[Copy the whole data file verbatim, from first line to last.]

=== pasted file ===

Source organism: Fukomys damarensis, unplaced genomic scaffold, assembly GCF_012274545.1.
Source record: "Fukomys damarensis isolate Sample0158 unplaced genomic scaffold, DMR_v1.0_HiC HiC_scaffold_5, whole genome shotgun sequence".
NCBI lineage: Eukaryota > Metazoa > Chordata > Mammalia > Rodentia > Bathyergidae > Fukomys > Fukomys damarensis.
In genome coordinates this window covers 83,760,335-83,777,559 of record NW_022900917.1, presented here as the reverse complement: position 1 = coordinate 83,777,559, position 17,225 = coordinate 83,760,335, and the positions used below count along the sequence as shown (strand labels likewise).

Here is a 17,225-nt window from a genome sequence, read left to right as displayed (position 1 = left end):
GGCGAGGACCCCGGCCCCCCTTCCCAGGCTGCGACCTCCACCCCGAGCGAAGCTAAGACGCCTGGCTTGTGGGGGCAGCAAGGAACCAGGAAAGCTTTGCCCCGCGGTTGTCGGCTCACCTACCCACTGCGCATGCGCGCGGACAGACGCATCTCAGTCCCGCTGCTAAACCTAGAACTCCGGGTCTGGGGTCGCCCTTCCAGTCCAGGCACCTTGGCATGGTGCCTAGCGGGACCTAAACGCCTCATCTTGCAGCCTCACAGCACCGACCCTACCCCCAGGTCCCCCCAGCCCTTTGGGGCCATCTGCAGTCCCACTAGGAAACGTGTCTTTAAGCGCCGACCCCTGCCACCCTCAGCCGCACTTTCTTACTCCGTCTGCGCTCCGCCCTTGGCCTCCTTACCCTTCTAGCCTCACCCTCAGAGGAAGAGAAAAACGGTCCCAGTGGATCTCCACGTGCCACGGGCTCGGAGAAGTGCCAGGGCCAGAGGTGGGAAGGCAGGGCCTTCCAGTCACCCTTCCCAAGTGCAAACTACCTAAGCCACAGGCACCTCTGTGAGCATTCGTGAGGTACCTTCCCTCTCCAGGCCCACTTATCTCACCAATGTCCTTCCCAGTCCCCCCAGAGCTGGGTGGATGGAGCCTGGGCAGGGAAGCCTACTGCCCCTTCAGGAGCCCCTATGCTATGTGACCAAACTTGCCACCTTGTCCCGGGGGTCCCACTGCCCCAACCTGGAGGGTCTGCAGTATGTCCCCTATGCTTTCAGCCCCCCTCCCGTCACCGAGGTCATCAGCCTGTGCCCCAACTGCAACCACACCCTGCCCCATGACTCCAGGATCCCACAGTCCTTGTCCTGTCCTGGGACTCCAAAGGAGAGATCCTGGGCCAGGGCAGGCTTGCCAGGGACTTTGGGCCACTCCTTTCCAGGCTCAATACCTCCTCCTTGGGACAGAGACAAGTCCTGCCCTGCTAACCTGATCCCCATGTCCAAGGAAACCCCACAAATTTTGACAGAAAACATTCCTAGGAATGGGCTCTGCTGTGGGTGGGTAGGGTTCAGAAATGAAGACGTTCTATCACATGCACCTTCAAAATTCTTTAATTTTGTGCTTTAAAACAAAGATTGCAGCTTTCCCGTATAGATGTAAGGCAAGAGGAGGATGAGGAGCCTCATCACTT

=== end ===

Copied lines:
Source organism: Fukomys damarensis, unplaced genomic scaffold, assembly GCF_012274545.1.
Source record: "Fukomys damarensis isolate Sample0158 unplaced genomic scaffold, DMR_v1.0_HiC HiC_scaffold_5, whole genome shotgun sequence".
NCBI lineage: Eukaryota > Metazoa > Chordata > Mammalia > Rodentia > Bathyergidae > Fukomys > Fukomys damarensis.
In genome coordinates this window covers 83,760,335-83,777,559 of record NW_022900917.1, presented here as the reverse complement: position 1 = coordinate 83,777,559, position 17,225 = coordinate 83,760,335, and the positions used below count along the sequence as shown (strand labels likewise).

Here is a 17,225-nt window from a genome sequence, read left to right as displayed (position 1 = left end):
GGCGAGGACCCCGGCCCCCCTTCCCAGGCTGCGACCTCCACCCCGAGCGAAGCTAAGACGCCTGGCTTGTGGGGGCAGCAAGGAACCAGGAAAGCTTTGCCCCGCGGTTGTCGGCTCACCTACCCACTGCGCATGCGCGCGGACAGACGCATCTCAGTCCCGCTGCTAAACCTAGAACTCCGGGTCTGGGGTCGCCCTTCCAGTCCAGGCACCTTGGCATGGTGCCTAGCGGGACCTAAACGCCTCATCTTGCAGCCTCACAGCACCGACCCTACCCCCAGGTCCCCCCAGCCCTTTGGGGCCATCTGCAGTCCCACTAGGAAACGTGTCTTTAAGCGCCGACCCCTGCCACCCTCAGCCGCACTTTCTTACTCCGTCTGCGCTCCGCCCTTGGCCTCCTTACCCTTCTAGCCTCACCCTCAGAGGAAGAGAAAAACGGTCCCAGTGGATCTCCACGTGCCACGGGCTCGGAGAAGTGCCAGGGCCAGAGGTGGGAAGGCAGGGCCTTCCAGTCACCCTTCCCAAGTGCAAACTACCTAAGCCACAGGCACCTCTGTGAGCATTCGTGAGGTACCTTCCCTCTCCAGGCCCACTTATCTCACCAATGTCCTTCCCAGTCCCCCCAGAGCTGGGTGGATGGAGCCTGGGCAGGGAAGCCTACTGCCCCTTCAGGAGCCCCTATGCTATGTGACCAAACTTGCCACCTTGTCCCGGGGGTCCCACTGCCCCAACCTGGAGGGTCTGCAGTATGTCCCCTATGCTTTCAGCCCCCCTCCCGTCACCGAGGTCATCAGCCTGTGCCCCAACTGCAACCACACCCTGCCCCATGACTCCAGGATCCCACAGTCCTTGTCCTGTCCTGGGACTCCAAAGGAGAGATCCTGGGCCAGGGCAGGCTTGCCAGGGACTTTGGGCCACTCCTTTCCAGGCTCAATACCTCCTCCTTGGGACAGAGACAAGTCCTGCCCTGCTAACCTGATCCCCATGTCCAAGGAAACCCCACAAATTTTGACAGAAAACATTCCTAGGAATGGGCTCTGCTGTGGGTGGGTAGGGTTCAGAAATGAAGACGTTCTATCACATGCACCTTCAAAATTCTTTAATTTTGTGCTTTAAAACAAAGATTGCAGCTTTCCCGTATAGATGTAAGGCAAGAGGAGGATGAGGAGCCTCATCACTT